Farmers’ markets are fun, friendly places to buy produce at its freshest
By Vicki Meade
Article in the Summer 1997 issue of Annapolis Quarterly
The blush of ripe tomatoes, the vibrant green of snap beans, yellow-gold squash, and red raspberries—farmers’ markets are so colorful they’re part rainbow.
They smell good, too. Close your eyes and inhale the essence of melons, peaches, basil, mint, chives, and maybe fresh-baked blueberry pie or cinnamon buns. Bite into a peach and it explodes with flavor.
That farmers’ markets cheer the senses is reason enough to seek them out, not to mention the freshness of the produce and the reasonable prices. And then there are the vendors.
At the farmers’ market in Berlin, a few miles from Ocean City, Judy Ashton sells bedding plants, perennials, and herbs she raises In her yard on Main Street. She has a hearty laugh and loves to kid around, but she’s serious about what she grows. “I’d rather spend a half hour explaining to someone how to plant something, where to put it, how to take care of it, than have them walk away not knowing. I work real hard to grow my things. I don’t want them to die a week after I sell them.”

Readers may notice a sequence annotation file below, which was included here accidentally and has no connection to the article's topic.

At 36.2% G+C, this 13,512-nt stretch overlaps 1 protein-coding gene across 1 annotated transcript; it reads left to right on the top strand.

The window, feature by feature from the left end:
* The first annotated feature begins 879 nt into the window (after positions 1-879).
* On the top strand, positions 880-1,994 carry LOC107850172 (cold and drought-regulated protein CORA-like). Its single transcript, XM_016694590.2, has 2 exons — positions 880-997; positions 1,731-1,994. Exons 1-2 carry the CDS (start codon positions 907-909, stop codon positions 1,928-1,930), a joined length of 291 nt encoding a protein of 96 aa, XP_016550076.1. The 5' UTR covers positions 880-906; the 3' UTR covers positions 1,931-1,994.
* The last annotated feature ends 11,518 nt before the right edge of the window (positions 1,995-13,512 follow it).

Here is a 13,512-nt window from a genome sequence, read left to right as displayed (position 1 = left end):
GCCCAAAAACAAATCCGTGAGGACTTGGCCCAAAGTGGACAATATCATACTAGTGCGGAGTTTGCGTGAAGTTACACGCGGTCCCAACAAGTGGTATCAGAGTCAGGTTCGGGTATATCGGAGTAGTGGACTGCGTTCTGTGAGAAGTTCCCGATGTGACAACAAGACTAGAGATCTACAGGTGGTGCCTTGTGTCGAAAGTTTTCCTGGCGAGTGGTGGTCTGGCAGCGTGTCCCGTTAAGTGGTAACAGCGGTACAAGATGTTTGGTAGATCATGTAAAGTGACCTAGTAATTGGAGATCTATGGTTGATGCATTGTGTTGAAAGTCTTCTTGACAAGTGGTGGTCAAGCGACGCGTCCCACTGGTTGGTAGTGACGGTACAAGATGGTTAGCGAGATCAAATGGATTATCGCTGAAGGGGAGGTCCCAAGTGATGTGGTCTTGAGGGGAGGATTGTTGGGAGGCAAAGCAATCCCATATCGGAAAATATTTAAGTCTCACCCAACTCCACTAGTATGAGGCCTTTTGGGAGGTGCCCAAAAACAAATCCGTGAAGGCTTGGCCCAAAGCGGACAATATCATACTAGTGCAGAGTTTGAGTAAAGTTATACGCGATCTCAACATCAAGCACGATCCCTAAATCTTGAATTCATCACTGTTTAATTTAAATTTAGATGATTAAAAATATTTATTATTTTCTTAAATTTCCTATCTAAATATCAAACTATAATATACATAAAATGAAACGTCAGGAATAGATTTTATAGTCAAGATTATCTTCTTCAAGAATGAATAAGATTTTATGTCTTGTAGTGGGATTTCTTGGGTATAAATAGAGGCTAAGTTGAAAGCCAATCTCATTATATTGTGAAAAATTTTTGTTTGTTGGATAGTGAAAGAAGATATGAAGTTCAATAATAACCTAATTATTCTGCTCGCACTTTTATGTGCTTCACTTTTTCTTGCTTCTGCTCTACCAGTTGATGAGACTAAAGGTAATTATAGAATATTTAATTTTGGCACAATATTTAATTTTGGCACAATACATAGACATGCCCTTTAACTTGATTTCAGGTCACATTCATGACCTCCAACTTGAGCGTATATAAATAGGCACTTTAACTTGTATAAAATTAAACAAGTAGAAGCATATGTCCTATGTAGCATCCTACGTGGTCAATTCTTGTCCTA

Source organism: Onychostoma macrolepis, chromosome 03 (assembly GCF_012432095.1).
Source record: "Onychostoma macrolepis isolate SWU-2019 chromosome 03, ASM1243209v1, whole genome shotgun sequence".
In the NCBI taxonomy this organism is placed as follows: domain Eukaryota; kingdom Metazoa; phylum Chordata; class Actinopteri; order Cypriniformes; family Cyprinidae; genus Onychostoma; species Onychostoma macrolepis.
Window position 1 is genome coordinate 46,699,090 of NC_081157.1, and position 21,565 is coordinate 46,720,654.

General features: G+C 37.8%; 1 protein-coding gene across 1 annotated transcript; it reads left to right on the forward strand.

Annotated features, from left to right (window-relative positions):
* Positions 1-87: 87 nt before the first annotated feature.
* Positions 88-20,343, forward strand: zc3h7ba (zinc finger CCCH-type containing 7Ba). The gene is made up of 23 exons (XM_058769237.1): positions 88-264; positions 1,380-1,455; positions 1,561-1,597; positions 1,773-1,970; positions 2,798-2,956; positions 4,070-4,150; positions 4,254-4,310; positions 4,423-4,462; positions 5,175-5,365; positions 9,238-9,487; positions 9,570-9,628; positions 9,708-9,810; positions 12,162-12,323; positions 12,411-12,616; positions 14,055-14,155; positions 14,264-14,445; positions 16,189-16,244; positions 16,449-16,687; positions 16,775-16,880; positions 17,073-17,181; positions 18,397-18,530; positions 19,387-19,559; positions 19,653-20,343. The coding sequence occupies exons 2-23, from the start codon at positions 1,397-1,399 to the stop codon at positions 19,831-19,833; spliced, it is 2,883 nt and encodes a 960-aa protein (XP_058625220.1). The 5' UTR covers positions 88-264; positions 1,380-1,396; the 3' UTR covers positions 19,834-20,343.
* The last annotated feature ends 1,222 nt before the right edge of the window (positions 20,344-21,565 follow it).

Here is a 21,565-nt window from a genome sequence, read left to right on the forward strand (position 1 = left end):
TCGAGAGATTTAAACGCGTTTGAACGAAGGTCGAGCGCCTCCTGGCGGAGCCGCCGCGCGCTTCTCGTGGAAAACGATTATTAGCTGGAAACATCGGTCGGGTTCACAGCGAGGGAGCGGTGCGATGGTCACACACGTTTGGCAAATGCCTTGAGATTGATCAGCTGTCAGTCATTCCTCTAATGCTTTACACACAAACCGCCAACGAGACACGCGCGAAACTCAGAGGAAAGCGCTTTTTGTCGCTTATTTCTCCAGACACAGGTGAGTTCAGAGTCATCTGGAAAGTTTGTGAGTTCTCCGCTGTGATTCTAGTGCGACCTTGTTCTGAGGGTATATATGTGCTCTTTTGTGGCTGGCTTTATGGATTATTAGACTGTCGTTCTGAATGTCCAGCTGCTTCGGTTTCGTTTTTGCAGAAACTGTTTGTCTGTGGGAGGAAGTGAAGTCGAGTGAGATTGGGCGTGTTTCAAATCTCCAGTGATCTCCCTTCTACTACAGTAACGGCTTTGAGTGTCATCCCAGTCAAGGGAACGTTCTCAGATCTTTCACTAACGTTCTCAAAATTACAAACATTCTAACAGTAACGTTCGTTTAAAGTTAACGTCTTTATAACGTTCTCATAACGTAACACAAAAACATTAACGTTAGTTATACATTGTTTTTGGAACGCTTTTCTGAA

Jim Bennett grows 14 varieties of peaches on Delaware farmland his family has owned since 1867, and sells them at four Maryland farmers’ markets. Even as he tells you about the travails of cultivating fruit — like the two years all the blossoms froze and dropped off, resulting in the loss of his whole crop—he’s emphasizing his pride in his product. “We stand behind our peaches. If somebody buys some and doesn’t like them, we’ll replace them.”